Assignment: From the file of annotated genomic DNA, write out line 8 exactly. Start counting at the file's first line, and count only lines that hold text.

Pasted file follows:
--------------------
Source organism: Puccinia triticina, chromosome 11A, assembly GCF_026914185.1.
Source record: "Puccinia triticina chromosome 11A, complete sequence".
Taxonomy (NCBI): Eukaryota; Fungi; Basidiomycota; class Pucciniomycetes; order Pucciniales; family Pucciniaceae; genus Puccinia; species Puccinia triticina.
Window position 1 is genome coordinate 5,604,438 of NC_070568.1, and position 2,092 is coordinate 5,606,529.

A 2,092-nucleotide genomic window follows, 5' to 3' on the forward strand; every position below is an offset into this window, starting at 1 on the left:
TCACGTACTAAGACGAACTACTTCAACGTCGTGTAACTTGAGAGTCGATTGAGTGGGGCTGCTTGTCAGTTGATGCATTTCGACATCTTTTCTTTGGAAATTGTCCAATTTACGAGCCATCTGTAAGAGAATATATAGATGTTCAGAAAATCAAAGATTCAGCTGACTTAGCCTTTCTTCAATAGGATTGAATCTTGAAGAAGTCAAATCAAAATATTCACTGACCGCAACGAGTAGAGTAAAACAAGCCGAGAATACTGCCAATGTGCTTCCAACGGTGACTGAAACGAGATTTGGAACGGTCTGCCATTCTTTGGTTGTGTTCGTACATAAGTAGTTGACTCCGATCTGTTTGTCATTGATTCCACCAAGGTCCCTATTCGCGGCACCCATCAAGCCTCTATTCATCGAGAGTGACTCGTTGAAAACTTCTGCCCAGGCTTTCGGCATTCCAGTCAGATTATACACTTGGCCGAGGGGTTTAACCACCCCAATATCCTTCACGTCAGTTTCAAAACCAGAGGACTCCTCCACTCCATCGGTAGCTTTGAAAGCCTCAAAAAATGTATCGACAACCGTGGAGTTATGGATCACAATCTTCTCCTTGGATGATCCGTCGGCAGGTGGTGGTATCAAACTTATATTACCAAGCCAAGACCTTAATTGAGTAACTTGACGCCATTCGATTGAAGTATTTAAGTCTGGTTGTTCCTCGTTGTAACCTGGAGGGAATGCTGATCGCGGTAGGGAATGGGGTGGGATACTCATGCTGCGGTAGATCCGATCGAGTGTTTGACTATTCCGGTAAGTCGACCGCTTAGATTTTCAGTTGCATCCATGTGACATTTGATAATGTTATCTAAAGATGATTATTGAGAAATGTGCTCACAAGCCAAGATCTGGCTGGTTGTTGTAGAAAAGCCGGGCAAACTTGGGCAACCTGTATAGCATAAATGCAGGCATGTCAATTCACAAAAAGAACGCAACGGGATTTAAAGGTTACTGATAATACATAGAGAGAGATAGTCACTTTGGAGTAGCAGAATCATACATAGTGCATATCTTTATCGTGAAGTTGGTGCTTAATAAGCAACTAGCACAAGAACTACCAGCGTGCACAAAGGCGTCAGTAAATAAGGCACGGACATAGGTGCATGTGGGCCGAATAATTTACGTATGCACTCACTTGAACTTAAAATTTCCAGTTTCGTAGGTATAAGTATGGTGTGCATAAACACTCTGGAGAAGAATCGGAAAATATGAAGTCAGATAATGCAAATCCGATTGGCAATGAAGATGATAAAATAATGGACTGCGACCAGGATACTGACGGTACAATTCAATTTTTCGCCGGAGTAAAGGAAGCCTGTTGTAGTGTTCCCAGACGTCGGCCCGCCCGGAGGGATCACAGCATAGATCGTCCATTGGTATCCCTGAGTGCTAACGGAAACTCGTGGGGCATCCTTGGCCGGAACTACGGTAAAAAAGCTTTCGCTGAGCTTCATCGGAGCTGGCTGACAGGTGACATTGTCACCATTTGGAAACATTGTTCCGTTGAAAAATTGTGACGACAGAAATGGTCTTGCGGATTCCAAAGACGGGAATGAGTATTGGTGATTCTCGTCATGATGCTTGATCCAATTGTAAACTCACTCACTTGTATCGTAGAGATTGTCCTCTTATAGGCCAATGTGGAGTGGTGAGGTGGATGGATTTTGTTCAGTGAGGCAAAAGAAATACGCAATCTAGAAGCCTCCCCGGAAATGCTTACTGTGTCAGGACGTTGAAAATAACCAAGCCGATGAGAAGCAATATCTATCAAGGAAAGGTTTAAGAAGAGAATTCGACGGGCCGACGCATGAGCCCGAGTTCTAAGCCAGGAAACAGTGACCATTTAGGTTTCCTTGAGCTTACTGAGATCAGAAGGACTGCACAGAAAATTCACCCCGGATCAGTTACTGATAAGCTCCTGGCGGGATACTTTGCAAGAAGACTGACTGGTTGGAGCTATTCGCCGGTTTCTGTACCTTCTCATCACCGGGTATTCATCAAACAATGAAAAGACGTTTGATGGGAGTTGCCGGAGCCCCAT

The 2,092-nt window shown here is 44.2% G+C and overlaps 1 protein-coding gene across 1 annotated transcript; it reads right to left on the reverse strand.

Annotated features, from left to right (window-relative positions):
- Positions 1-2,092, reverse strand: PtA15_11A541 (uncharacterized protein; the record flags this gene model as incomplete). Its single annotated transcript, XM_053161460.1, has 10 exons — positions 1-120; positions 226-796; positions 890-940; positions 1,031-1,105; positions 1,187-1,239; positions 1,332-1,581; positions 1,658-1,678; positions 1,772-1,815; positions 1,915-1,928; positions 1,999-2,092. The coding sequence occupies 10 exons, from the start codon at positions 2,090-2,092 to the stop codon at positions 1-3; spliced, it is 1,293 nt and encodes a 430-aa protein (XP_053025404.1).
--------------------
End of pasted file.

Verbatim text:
Annotated features, from left to right (window-relative positions):